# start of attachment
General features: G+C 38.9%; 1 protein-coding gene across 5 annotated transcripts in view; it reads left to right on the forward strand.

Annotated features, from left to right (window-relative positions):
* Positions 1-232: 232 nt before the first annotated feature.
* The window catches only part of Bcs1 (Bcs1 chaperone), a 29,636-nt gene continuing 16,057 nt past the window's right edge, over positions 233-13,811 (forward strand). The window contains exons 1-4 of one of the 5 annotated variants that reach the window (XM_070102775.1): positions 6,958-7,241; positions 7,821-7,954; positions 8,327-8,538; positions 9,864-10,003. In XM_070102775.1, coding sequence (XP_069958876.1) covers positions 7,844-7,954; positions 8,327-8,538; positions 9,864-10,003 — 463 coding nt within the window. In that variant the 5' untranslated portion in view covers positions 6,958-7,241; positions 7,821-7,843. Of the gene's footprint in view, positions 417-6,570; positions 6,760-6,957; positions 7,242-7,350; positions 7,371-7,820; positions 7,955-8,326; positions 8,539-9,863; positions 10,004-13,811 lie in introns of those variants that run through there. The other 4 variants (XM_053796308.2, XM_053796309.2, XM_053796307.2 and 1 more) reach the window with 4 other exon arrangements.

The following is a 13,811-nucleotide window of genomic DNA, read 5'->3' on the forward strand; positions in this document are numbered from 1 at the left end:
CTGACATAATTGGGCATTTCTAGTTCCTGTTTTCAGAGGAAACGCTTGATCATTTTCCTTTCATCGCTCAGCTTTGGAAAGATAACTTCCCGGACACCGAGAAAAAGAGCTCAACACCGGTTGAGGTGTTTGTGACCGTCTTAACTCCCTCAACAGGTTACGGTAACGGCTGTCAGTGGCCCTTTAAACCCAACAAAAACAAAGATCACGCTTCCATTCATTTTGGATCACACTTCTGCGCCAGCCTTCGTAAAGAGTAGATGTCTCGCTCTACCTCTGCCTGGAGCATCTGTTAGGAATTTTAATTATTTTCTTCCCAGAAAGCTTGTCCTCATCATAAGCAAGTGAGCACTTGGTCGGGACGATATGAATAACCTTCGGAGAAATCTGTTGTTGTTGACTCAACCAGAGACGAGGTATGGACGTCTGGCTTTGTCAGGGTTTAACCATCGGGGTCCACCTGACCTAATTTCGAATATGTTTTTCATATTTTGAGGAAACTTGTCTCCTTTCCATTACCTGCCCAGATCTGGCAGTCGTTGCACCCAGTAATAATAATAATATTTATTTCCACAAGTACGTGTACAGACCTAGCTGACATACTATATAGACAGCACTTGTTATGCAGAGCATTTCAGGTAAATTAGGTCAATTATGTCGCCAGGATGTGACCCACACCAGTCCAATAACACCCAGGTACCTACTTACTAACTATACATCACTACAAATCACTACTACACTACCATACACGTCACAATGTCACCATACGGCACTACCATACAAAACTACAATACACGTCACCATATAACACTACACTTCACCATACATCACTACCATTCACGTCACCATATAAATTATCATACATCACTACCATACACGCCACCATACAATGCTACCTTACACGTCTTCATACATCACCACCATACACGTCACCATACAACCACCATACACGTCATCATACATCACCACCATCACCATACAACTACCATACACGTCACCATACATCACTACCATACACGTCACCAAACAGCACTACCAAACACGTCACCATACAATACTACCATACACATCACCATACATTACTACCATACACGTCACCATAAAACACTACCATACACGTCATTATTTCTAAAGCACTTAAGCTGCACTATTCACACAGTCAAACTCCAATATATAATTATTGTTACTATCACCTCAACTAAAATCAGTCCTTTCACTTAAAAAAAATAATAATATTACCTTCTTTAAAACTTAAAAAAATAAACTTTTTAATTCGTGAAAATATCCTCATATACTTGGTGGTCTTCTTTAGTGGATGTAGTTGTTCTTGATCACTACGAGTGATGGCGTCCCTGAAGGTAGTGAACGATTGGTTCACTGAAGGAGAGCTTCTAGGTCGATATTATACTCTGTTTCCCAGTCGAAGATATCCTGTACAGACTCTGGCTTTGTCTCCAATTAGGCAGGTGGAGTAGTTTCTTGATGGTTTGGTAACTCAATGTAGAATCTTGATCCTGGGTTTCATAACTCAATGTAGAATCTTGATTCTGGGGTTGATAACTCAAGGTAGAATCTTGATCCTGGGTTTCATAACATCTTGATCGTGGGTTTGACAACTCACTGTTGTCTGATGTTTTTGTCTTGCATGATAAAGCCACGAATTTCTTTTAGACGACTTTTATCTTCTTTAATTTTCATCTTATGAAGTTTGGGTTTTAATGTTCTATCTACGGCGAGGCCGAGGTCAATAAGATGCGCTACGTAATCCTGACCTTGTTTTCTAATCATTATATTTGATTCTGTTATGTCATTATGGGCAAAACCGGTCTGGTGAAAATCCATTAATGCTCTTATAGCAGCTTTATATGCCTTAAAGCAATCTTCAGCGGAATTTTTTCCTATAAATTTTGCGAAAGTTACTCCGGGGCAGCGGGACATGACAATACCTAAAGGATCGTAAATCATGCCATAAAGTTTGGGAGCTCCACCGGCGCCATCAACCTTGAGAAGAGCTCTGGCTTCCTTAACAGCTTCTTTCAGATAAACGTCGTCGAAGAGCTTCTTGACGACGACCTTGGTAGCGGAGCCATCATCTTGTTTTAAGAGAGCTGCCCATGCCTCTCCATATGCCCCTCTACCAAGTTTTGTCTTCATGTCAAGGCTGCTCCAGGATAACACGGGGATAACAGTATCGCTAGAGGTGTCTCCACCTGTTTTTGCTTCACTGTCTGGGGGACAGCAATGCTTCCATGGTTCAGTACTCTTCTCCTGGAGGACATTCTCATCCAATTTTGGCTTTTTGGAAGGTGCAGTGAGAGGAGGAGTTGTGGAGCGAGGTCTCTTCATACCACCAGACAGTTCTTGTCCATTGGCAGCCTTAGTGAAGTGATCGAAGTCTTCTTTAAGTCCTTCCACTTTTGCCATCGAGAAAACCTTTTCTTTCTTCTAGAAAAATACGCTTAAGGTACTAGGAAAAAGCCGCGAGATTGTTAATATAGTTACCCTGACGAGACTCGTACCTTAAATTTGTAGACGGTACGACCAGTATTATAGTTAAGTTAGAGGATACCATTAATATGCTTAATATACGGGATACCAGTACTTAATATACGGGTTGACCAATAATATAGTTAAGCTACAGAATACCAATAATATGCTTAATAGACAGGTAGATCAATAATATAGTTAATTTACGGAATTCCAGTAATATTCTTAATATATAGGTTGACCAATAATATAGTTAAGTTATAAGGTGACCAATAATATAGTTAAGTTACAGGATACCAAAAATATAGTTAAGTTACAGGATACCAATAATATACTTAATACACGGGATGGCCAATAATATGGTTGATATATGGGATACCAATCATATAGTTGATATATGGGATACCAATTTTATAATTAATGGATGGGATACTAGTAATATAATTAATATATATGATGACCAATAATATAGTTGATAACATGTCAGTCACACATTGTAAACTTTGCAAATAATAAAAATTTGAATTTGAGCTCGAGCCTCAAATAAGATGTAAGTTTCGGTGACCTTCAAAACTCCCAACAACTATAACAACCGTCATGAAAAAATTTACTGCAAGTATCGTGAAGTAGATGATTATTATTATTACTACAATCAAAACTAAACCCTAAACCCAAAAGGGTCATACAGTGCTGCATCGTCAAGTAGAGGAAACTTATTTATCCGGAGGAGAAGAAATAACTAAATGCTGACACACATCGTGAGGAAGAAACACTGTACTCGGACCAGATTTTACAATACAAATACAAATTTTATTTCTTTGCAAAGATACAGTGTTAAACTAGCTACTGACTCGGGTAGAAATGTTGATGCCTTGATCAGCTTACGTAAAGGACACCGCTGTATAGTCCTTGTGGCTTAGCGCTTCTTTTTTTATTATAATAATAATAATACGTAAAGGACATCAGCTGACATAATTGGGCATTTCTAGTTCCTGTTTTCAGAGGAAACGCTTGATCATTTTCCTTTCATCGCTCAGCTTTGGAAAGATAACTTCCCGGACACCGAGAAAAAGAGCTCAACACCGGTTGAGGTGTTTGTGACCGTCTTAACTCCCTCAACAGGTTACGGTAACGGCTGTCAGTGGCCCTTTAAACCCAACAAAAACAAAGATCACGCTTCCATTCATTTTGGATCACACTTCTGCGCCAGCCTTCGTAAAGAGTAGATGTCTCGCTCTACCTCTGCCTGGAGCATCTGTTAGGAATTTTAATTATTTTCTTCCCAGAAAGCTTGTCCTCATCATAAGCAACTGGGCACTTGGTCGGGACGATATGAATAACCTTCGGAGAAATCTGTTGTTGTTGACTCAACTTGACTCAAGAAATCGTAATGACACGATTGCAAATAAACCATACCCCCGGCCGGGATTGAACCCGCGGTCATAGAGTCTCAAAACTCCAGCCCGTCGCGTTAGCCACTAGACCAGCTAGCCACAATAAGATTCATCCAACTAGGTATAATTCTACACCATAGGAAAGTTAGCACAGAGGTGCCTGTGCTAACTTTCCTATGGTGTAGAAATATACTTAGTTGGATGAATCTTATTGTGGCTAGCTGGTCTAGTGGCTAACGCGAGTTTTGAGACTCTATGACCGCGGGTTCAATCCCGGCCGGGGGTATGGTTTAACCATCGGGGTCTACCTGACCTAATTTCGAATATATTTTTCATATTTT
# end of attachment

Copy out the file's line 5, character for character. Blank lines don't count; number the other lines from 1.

The following is a 13,811-nucleotide window of genomic DNA, read 5'->3' on the forward strand; positions in this document are numbered from 1 at the left end: